Can Genetically Modified Bugs Reduce Dengue Threat?
MICHELE NORRIS, Host:
From NPR News, this is ALL THINGS CONSIDERED. I'm Michele Norris.
MELISSA BLOCK, Host:
And I'm Melissa Block.
Summer means a lot of happy sunny things in Florida, but for residents of the Florida Keys, it could also mean the reappearance of a deadly disease. Dengue fever has returned to the Keys for the past two summers after being absent for decades.
Dengue is spread by mosquitoes, and Florida is searching for new weapons to fight the bugs. That search has led them to a company in Britain called Oxitec. It's developing genetically modified mosquitoes.
And as Geoff Brumfiel reports, the company claims its mosquitoes can wipe out the wild kind.
GEOFF BRUMFIEL: I'm standing in the middle of Oxitec's mosquito breeding lab, which looks like a walk-in meat locker but feels like a tropical rainforest.
It's actually quite comfortable in here, yeah.
NORRIS: You think? By spending a few hours, you will change your mind, I believe.
BRUMFIEL: That's Genevieve Labbe. She works here. Now, before I go any further, let's get this out of the way. These genetically modified mosquitoes are all normal size. They're not superintelligent or anything like that. And even if one does get out of its cage, which happens occasionally, Labbe has a backup plan in hand.
NORRIS: It just looks like a tennis racquet, except the mesh is electrified.
BRUMFIEL: Does it hurt, I mean, if you ever touch it?
NORRIS: Do you want to try?
BRUMFIEL: Yeah. I'll give it a shot. Ow.
When Labbe isn't swatting mosquitoes or visitors, she's busy injecting hundreds of tiny mosquito eggs with small bits of customized genetic material. The results are these little guys. They look and act normal, but the gene Labbe gives them makes their offspring dependent on a special dietary supplement that they can only get in the lab. Without the supplement, they can't develop normally, says Labbe's boss, Luke Alphey.
D: If you're really, really nice to them, a few percent, two or 3 percent can survive.
BRUMFIEL: Out in the real world, life gets tougher.
D: We have no evidence of any survival in the field.
BRUMFIEL: With the electrified tennis racquet over there, you might wonder why they're going to all this trouble to come up with a new way to kill mosquitoes. Well, the goal isn't to kill one or two. It's to wipe out whole populations, and in doing so, control diseases they carry like dengue fever. Fifty million people catch dengue each year, and it's potentially fatal.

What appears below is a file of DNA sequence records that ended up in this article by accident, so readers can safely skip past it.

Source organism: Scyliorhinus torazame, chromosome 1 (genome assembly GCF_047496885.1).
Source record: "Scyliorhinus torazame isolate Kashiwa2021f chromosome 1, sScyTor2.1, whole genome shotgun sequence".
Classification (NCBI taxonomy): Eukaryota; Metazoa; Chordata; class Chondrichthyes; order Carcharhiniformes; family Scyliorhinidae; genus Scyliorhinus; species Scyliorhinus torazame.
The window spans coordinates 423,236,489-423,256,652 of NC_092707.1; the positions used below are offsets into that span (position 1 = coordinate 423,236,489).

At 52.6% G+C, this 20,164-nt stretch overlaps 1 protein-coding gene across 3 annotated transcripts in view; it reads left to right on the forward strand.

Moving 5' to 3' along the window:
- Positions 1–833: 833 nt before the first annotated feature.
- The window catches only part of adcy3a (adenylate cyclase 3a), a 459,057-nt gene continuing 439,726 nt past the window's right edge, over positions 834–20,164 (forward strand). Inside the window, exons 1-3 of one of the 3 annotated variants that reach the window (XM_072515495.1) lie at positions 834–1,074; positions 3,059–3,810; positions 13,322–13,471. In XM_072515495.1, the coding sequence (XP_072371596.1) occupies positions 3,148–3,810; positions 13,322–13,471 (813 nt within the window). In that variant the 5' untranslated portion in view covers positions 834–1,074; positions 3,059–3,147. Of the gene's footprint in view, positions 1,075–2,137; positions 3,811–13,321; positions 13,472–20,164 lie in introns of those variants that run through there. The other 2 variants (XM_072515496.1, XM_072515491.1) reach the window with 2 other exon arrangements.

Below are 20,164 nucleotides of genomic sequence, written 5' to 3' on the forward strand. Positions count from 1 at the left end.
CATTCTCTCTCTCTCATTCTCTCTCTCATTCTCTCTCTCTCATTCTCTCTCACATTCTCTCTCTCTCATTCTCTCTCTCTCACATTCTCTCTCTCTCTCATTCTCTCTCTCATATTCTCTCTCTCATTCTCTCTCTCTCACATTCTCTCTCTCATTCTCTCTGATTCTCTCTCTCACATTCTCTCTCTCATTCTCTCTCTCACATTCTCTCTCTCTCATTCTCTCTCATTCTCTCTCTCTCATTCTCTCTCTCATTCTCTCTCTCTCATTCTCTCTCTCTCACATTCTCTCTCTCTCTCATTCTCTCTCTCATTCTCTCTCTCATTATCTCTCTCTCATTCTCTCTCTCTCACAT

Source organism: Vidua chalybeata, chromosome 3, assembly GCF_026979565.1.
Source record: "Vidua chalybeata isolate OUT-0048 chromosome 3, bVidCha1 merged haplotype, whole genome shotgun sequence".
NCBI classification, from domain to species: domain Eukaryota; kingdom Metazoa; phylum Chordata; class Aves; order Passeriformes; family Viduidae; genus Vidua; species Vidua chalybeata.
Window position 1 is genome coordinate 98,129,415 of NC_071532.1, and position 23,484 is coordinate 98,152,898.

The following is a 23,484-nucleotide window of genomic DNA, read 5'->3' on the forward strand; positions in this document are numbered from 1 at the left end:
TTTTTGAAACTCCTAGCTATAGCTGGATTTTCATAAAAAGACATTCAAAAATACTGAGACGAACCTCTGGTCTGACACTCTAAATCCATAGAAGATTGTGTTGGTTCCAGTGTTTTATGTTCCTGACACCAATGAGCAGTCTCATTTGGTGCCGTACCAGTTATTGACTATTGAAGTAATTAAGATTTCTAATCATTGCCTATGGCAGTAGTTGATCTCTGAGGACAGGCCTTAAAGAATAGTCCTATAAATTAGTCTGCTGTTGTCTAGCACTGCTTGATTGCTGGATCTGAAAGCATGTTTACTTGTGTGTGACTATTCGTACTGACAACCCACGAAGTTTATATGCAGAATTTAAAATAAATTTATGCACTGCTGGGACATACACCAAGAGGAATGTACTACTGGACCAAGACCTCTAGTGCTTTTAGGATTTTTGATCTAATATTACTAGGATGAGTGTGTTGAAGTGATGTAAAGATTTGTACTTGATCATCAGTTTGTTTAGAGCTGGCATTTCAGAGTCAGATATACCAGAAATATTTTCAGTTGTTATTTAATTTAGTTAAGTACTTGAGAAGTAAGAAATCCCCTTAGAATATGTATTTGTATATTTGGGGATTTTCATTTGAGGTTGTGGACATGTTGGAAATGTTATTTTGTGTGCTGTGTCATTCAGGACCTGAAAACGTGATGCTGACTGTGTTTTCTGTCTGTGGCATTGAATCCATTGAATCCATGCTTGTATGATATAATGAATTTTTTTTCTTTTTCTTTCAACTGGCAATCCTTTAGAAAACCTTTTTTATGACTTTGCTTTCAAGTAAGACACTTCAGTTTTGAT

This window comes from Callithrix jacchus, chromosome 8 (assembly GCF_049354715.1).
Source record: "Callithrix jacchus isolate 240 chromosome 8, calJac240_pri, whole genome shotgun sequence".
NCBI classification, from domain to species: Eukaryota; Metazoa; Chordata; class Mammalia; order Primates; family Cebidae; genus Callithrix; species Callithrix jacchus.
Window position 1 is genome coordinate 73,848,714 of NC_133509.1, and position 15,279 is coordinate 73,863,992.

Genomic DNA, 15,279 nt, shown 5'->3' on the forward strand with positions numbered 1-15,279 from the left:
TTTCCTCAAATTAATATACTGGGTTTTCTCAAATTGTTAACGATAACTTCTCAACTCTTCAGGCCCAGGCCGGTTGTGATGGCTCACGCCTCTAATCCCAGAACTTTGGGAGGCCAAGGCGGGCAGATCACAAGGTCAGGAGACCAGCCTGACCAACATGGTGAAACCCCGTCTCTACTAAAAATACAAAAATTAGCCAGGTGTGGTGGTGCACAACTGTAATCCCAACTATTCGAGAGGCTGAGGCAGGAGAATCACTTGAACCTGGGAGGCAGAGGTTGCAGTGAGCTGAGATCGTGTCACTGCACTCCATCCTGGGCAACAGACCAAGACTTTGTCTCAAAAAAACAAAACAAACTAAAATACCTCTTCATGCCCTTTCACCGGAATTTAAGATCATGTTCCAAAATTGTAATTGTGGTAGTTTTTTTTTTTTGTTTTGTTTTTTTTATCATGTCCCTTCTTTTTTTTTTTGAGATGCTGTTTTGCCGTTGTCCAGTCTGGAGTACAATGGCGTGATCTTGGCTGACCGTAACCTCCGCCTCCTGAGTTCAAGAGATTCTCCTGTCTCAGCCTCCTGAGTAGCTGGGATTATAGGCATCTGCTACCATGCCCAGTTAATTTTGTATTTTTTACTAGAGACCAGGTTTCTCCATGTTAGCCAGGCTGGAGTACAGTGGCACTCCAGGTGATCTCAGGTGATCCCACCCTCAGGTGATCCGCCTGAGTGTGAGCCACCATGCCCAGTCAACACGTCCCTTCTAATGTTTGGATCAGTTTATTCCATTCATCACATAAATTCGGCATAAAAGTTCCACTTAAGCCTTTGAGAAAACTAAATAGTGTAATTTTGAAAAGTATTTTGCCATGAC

D: There's no drug. There's no vaccine. Bed nets don't protect you because this mosquito bites during the daytime. So there is only mosquito control.
BRUMFIEL: That's why health officials in the Florida Keys are interested. In 2009, mosquitoes carrying dengue returned to the Keys for the first time in decades. Local authorities don't have a lot of weapons. They can tip out pools of water where mosquitoes lay their eggs or spray insecticides, but in urban environments, these strategies don't work very well.
Oxitec has a new plan, and like a lot of good plans, it uses sex. The company breeds a generation of male GM mosquitoes then releases them to mate with the wild females.
D: The males will go and look for females. Oh, yeah, they're highly developed to do that. You might say that's all they're for. And, of course, chemicals will generally not do that.
BRUMFIEL: Field trials in the Cayman Islands last year appeared to show it works. Oxitec released its genetically modified males, and, Alphey says, the population dropped by a whopping 80 percent. He thinks he could do even better by spreading his killer males over a wider area, and the technology could also be applied to agricultural pests.
Now, male mosquitoes don't bite, so the GM version doesn't pose a risk to people, and they can't spread their genes, pass to generation because their offspring are designed to die. But even then, some environmentalists aren't fans of what Oxitec is doing.
One of them is Helen Wallace with the British nonprofit GeneWatch. She's been watching the company's trials in the Cayman Islands and elsewhere, and she's concerned about the mosquitoes.
D: Yes. It sounds a bit strange to be trying to save mosquitoes, doesn't it? But I think the key issue isn't really whether the species itself should be wiped out. I think we just want to be a lot more sure that it isn't going to cause unintended problems.
BRUMFIEL: Wallace worries that killing lots of mosquitoes could suddenly alter the local ecosystem or even trigger the rise of other disease- carrying animals and causing new outbreak. She also worries that the technology is moving too quickly for many countries.
D: Oxitec chose to do its first open release of these mosquitoes in the Cayman Islands, which has no biosafety law and has no environmental information law.
BRUMFIEL: Oxitec's Luke Alphey says the company followed a draft law and worked hard to inform the government and the public. Ultimately, he thinks that GM insects are safe and can work better than insecticides.
D: What we have is not a panacea or a magic bullet that will cure all the world's insect-related ills, but I think it will be a very valuable additional tool.
BRUMFIEL: Many scientists in the U.S. agree, but the tool is unlikely to be available to Florida residents this season. Just like in other countries, U.S. regulators are struggling to come up with rules and safeguards. They're now consulting with researchers and hope to develop a strategy for all GM insects soon.
For NPR News, this is Geoff Brumfiel in London.
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